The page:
Another part of normal life is back on track with the reopening of the Sydney Tramway Museum at Loftus after a five month shutdown.
More than 90 people visited the museum on Sunday morning before rain arrived.
However, the day was marred by the power supply on the National Park Line being damaged by falling tree branches during wild weather later that night.
The line will be out of service until repairs are completed "in coming weeks".
The Sutherland Line, along with the museum, will be open in the interim.
The museum is open only on Sundays at this stage, but hopes to reopen on Wednesdays again in the near future.
A range of safety measures in the museum's Covid Safety Plan include the cleaning of all tram handrails and seats after every trip and a limit on passenger numbers, although families can travel together.
Peter Khan, the museum's long serving publicity officer - who, like all staff, is a volunteer - said the threatening weather kept numbers down.
"It was good we didn't get crowded out because we basically wanted to see how things would go with the requirements - a bit of time was spent working out everything that needed to be done," he said.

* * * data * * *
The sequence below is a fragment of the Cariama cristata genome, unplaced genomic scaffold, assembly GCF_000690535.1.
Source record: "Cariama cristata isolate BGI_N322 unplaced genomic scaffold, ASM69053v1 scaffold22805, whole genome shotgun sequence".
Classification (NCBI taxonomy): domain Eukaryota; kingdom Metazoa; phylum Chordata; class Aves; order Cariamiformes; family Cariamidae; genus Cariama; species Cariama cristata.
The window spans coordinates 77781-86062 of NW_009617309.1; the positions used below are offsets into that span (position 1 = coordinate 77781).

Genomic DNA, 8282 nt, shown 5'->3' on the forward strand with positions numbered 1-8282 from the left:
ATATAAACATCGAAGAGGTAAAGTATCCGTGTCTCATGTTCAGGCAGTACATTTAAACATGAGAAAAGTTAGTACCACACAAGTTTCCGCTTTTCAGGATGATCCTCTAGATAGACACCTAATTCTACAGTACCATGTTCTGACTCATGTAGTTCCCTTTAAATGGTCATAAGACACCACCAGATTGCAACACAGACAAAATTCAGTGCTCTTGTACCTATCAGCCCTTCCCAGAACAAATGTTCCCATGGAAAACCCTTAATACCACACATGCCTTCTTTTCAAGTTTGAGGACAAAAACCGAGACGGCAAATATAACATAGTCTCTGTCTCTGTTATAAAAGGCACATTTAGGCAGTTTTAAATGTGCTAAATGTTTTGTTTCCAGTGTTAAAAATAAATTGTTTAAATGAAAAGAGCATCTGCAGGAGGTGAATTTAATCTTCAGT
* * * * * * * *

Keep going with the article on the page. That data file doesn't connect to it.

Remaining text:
"The museum is only operating on a limited basis, but it gives a bit of a positive look to things, and we need positive things at the moment."
Mr Khan said two trams operated on the National Park Line on Sunday.
"Visitors spread out pretty well on the trams and in the museum."
During the last three months of the shutdown, volunteers kept busy on projects in the workshop and grounds, and some worked on equipment items at home.
One project, by Jim Allingham, was the restoration of a classic Sydney telephone box, which is on display in the museum,complete with original telephone equipment.
Volunteers also kept spirits up with regular updates on the museum's Facebook page.
One post read: "The Sydney Tramway Museum - currently only place in Australia where you can go from Melbourne to Sydney to Brisbane and not face a fine or two weeks in quarantine".